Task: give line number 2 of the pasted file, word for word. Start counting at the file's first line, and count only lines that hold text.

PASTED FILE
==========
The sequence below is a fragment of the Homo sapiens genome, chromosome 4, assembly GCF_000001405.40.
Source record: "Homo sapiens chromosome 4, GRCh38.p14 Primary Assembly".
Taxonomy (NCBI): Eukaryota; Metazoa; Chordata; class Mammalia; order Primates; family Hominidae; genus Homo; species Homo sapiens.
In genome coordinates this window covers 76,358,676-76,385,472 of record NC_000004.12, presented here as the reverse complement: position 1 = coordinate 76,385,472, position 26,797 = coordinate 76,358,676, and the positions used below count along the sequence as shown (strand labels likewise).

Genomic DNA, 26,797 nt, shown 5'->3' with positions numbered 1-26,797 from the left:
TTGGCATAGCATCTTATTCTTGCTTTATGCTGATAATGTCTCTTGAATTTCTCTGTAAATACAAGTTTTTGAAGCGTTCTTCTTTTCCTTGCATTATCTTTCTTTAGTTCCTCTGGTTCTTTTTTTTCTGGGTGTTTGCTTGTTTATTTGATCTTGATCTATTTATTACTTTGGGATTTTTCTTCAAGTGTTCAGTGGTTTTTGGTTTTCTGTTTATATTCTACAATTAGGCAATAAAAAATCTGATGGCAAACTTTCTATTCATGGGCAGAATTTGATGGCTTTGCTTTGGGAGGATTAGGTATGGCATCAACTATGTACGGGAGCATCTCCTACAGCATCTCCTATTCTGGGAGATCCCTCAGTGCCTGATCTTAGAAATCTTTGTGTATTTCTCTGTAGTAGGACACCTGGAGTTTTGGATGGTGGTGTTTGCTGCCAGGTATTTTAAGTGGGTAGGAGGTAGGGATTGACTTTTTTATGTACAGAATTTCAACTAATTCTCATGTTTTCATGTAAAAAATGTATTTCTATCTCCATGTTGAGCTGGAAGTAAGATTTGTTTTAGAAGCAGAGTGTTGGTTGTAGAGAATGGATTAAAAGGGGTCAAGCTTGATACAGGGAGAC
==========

Source record: "Homo sapiens chromosome 4, GRCh38.p14 Primary Assembly".